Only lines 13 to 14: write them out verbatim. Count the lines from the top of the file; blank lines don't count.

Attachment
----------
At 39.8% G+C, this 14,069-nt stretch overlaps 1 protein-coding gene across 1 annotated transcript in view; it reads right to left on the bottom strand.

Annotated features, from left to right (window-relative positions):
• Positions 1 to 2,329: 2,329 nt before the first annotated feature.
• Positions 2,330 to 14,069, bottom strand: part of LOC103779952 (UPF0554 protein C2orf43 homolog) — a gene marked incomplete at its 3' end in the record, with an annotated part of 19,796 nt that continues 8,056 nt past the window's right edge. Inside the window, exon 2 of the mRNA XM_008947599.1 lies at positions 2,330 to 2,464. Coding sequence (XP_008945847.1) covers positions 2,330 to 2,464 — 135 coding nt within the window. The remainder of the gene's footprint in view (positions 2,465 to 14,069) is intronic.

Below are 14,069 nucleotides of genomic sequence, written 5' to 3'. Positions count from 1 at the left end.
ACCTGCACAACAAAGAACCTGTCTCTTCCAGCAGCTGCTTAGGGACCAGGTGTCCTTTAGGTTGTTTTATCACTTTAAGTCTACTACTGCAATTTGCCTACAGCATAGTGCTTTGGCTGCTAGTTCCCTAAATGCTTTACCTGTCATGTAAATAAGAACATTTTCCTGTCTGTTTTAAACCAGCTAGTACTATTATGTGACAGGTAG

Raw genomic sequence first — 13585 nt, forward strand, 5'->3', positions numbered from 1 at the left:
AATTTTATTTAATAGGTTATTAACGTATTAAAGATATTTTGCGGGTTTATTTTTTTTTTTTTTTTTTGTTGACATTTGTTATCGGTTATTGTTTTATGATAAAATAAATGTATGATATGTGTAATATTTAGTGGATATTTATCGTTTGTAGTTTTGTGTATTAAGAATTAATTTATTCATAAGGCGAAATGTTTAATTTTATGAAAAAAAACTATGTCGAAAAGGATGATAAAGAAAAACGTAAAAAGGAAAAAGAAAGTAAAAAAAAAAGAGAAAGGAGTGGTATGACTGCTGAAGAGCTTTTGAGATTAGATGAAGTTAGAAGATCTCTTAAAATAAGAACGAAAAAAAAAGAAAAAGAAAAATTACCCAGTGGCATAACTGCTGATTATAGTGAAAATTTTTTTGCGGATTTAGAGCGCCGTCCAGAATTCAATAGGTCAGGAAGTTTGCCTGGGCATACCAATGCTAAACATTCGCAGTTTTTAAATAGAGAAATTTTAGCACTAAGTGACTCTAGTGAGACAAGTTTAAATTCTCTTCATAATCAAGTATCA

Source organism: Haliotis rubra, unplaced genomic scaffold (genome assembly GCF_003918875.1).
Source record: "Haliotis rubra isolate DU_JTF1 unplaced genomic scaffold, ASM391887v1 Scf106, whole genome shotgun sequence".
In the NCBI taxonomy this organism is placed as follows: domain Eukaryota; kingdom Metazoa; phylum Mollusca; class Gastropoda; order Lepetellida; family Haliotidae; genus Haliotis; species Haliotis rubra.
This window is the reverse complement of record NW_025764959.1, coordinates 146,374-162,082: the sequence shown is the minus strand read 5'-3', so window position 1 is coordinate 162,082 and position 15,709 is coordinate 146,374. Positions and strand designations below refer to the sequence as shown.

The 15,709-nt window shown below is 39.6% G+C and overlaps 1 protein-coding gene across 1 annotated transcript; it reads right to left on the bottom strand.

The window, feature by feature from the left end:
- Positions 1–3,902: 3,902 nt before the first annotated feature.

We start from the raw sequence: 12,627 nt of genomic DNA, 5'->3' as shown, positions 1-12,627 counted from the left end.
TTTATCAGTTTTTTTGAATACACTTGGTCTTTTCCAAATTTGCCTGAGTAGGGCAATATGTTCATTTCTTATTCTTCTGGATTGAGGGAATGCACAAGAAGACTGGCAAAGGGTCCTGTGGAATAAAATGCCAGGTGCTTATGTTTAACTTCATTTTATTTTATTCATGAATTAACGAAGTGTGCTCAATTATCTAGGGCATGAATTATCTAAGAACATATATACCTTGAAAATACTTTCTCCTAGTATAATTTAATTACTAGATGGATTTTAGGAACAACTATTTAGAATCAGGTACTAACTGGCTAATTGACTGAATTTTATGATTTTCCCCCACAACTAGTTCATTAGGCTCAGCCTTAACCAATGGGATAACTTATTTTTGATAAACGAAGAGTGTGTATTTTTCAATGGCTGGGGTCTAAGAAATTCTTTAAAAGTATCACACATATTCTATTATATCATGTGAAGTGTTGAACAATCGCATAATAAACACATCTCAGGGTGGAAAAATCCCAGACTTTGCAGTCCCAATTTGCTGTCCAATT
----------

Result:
The 15,709-nt window shown below is 39.6% G+C and overlaps 1 protein-coding gene across 1 annotated transcript; it reads right to left on the bottom strand.

The window, feature by feature from the left end: